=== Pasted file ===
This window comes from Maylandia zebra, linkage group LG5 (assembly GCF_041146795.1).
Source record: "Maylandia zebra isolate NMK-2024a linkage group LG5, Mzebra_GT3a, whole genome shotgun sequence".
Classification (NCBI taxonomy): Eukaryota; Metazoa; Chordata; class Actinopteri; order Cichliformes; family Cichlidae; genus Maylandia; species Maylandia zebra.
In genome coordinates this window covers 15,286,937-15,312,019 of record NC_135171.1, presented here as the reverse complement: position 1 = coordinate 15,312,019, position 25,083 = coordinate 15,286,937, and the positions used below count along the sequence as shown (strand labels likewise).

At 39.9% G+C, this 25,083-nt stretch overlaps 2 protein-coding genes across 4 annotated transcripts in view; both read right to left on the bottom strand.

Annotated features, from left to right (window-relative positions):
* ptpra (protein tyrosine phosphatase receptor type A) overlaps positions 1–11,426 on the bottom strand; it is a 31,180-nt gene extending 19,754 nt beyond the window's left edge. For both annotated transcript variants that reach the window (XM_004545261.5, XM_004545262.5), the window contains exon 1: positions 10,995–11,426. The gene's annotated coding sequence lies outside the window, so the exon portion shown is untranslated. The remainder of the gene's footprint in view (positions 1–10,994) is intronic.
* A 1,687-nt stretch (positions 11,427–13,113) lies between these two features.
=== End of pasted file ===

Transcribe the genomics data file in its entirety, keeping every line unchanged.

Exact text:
This window comes from Maylandia zebra, linkage group LG5 (assembly GCF_041146795.1).
Source record: "Maylandia zebra isolate NMK-2024a linkage group LG5, Mzebra_GT3a, whole genome shotgun sequence".
Classification (NCBI taxonomy): Eukaryota; Metazoa; Chordata; class Actinopteri; order Cichliformes; family Cichlidae; genus Maylandia; species Maylandia zebra.
In genome coordinates this window covers 15,286,937-15,312,019 of record NC_135171.1, presented here as the reverse complement: position 1 = coordinate 15,312,019, position 25,083 = coordinate 15,286,937, and the positions used below count along the sequence as shown (strand labels likewise).

At 39.9% G+C, this 25,083-nt stretch overlaps 2 protein-coding genes across 4 annotated transcripts in view; both read right to left on the bottom strand.

Annotated features, from left to right (window-relative positions):
* ptpra (protein tyrosine phosphatase receptor type A) overlaps positions 1–11,426 on the bottom strand; it is a 31,180-nt gene extending 19,754 nt beyond the window's left edge. For both annotated transcript variants that reach the window (XM_004545261.5, XM_004545262.5), the window contains exon 1: positions 10,995–11,426. The gene's annotated coding sequence lies outside the window, so the exon portion shown is untranslated. The remainder of the gene's footprint in view (positions 1–10,994) is intronic.
* A 1,687-nt stretch (positions 11,427–13,113) lies between these two features.